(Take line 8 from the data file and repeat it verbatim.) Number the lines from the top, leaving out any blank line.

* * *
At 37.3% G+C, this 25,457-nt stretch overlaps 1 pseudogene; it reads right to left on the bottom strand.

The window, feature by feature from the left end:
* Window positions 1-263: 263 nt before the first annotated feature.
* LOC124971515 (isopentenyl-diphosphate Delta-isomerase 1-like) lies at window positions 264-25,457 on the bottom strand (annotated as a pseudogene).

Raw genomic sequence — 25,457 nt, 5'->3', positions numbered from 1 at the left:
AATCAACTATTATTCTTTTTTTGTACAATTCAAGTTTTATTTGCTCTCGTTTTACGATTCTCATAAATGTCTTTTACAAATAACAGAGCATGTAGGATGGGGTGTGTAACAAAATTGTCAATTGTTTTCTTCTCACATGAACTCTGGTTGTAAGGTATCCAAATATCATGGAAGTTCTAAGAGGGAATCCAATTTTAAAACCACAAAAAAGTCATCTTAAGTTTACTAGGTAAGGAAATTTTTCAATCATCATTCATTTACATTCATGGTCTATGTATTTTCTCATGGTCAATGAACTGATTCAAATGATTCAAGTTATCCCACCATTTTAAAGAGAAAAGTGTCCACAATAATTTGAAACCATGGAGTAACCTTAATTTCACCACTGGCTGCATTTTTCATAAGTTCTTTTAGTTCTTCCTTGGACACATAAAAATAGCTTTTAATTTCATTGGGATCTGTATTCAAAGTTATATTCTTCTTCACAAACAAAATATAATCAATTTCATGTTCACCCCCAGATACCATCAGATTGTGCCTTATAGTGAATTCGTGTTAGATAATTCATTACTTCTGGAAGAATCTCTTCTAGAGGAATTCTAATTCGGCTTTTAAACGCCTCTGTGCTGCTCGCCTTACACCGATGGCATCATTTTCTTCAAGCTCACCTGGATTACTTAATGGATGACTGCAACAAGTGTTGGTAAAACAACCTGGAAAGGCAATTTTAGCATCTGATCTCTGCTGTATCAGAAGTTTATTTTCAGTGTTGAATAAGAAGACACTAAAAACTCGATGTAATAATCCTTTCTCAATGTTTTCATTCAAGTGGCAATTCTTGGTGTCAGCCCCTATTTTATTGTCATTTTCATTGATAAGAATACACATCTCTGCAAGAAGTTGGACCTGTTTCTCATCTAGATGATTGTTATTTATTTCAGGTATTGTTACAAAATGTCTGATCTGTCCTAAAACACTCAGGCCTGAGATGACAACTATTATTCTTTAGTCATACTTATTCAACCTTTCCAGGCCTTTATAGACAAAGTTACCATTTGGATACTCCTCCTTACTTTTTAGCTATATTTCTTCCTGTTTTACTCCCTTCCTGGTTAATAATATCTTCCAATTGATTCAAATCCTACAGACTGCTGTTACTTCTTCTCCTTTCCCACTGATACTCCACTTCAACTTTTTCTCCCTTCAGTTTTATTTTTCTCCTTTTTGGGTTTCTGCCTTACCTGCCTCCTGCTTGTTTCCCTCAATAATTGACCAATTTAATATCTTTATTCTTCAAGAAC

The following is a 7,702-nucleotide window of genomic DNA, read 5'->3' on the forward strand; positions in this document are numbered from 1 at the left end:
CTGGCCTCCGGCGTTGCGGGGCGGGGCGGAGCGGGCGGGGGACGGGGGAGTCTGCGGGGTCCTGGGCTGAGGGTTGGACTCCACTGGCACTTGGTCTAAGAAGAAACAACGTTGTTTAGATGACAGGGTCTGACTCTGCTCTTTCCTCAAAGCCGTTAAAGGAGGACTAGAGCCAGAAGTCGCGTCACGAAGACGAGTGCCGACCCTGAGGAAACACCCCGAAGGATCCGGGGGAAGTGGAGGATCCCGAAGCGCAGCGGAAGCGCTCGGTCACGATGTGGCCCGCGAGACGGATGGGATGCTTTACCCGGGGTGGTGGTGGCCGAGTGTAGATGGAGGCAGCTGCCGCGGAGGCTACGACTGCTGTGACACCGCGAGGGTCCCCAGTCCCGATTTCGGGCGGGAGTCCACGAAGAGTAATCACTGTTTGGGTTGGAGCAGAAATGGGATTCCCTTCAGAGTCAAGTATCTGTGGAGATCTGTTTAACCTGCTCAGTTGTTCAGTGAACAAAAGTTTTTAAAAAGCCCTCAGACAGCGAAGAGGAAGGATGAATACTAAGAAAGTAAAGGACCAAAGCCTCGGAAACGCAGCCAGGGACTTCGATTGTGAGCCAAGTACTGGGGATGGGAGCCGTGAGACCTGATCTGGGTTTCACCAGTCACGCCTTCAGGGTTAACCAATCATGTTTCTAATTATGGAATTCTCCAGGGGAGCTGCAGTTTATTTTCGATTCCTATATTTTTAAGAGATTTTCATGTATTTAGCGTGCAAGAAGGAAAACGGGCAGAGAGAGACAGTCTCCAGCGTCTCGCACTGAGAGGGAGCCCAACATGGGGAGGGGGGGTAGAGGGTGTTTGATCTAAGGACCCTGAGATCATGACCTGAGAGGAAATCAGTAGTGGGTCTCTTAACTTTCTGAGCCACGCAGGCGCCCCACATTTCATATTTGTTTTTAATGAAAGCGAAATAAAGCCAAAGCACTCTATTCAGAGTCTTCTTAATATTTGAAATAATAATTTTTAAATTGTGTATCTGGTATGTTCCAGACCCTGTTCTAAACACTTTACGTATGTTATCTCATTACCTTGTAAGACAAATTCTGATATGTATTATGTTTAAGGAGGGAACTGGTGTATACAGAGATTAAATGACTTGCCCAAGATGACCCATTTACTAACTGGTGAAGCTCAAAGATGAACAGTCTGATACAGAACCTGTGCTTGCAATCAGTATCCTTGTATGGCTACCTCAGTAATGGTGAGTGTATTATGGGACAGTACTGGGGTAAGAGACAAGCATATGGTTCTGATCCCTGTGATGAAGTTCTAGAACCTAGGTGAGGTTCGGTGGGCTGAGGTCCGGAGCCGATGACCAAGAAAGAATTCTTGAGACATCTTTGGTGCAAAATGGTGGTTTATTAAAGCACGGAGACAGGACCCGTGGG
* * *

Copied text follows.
CTGGCCTCCGGCGTTGCGGGGCGGGGCGGAGCGGGCGGGGGACGGGGGAGTCTGCGGGGTCCTGGGCTGAGGGTTGGACTCCACTGGCACTTGGTCTAAGAAGAAACAACGTTGTTTAGATGACAGGGTCTGACTCTGCTCTTTCCTCAAAGCCGTTAAAGGAGGACTAGAGCCAGAAGTCGCGTCACGAAGACGAGTGCCGACCCTGAGGAAACACCCCGAAGGATCCGGGGGAAGTGGAGGATCCCGAAGCGCAGCGGAAGCGCTCGGTCACGATGTGGCCCGCGAGACGGATGGGATGCTTTACCCGGGGTGGTGGTGGCCGAGTGTAGATGGAGGCAGCTGCCGCGGAGGCTACGACTGCTGTGACACCGCGAGGGTCCCCAGTCCCGATTTCGGGCGGGAGTCCACGAAGAGTAATCACTGTTTGGGTTGGAGCAGAAATGGGATTCCCTTCAGAGTCAAGTATCTGTGGAGATCTGTTTAACCTGCTCAGTTGTTCAGTGAACAAAAGTTTTTAAAAAGCCCTCAGACAGCGAAGAGGAAGGATGAATACTAAGAAAGTAAAGGACCAAAGCCTCGGAAACGCAGCCAGGGACTTCGATTGTGAGCCAAGTACTGGGGATGGGAGCCGTGAGACCTGATCTGGGTTTCACCAGTCACGCCTTCAGGGTTAACCAATCATGTTTCTAATTATGGAATTCTCCAGGGGAGCTGCAGTTTATTTTCGATTCCTATATTTTTAAGAGATTTTCATGTATTTAGCGTGCAAGAAGGAAAACGGGCAGAGAGAGACAGTCTCCAGCGTCTCGCACTGAGAGGGAGCCCAACATGGGGAGGGGGGGTAGAGGGTGTTTGATCTAAGGACCCTGAGATCATGACCTGAGAGGAAATCAGTAGTGGGTCTCTTAACTTTCTGAGCCACGCAGGCGCCCCACATTTCATATTTGTTTTTAATGAAAGCGAAATAAAGCCAAAGCACTCTATTCAGAGTCTTCTTAATATTTGAAATAATAATTTTTAAATTGTGTATCTGGTATGTTCCAGACCCTGTTCTAAACACTTTACGTATGTTATCTCATTACCTTGTAAGACAAATTCTGATATGTATTATGTTTAAGGAGGGAACTGGTGTATACAGAGATTAAATGACTTGCCCAAGATGACCCATTTACTAACTGGTGAAGCTCAAAGATGAACAGTCTGATACAGAACCTGTGCTTGCAATCAGTATCCTTGTATGGCTACCTCAGTAATGGTGAGTGTATTATGGGACAGTACTGGGGTAAGAGACAAGCATATGGTTCTGATCCCTGTGATGAAGTTCTAGAACCTAGGTGAGGTTCGGTGGGCTGAGGTCCGGAGCCGATGACCAAGAAAGAATTCTTGAGACATCTTTGGTGCAAAATGGTGGTTTATTAAAGCACGGAGACAGGACCCGTGGG